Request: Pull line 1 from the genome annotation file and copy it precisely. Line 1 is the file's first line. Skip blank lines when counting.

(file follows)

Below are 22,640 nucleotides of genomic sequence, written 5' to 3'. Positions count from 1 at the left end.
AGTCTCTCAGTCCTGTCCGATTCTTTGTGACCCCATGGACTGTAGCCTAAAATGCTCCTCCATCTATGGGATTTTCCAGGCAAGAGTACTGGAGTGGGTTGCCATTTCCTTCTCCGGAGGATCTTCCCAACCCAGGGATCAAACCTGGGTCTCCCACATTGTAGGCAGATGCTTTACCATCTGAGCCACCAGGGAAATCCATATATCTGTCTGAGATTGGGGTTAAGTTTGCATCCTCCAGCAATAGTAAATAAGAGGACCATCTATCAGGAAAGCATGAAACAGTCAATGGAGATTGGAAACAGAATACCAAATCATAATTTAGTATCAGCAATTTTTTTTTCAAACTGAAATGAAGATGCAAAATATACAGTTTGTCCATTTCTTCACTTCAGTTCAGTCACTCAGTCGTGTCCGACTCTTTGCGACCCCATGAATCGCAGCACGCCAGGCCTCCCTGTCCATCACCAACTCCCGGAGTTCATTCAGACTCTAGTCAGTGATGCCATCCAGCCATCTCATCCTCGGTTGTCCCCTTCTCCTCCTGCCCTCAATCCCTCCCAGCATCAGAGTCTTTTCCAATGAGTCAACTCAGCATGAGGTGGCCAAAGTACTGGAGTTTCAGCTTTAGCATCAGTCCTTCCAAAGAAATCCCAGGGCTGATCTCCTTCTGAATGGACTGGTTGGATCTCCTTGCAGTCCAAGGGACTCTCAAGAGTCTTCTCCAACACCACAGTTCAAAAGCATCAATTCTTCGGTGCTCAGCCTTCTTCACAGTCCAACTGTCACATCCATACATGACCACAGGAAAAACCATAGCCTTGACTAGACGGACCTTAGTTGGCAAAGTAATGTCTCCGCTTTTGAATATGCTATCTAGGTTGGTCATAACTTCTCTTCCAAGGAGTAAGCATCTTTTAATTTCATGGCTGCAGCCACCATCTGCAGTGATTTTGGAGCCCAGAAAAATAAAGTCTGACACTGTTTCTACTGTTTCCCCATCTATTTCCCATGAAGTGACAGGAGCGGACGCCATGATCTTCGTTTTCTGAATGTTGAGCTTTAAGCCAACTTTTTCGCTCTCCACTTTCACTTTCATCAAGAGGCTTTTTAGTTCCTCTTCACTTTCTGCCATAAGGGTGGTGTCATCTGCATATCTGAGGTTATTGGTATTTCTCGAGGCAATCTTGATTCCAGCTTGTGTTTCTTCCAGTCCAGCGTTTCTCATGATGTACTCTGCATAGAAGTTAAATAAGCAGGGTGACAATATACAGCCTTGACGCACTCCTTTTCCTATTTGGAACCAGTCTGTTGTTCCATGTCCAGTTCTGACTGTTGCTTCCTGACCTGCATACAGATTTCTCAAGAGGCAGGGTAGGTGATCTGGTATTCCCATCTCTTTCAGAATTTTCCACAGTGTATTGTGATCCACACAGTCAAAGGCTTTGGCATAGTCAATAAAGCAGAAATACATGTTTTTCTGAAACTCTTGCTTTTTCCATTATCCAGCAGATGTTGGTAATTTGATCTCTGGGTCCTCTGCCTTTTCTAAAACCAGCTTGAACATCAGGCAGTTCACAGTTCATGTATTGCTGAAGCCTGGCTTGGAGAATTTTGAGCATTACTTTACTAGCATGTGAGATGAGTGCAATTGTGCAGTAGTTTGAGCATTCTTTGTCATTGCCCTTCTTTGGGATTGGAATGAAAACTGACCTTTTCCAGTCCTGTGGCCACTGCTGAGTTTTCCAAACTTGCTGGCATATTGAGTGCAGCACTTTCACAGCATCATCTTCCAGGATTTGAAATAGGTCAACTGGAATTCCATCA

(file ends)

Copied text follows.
Below are 22,640 nucleotides of genomic sequence, written 5' to 3'. Positions count from 1 at the left end.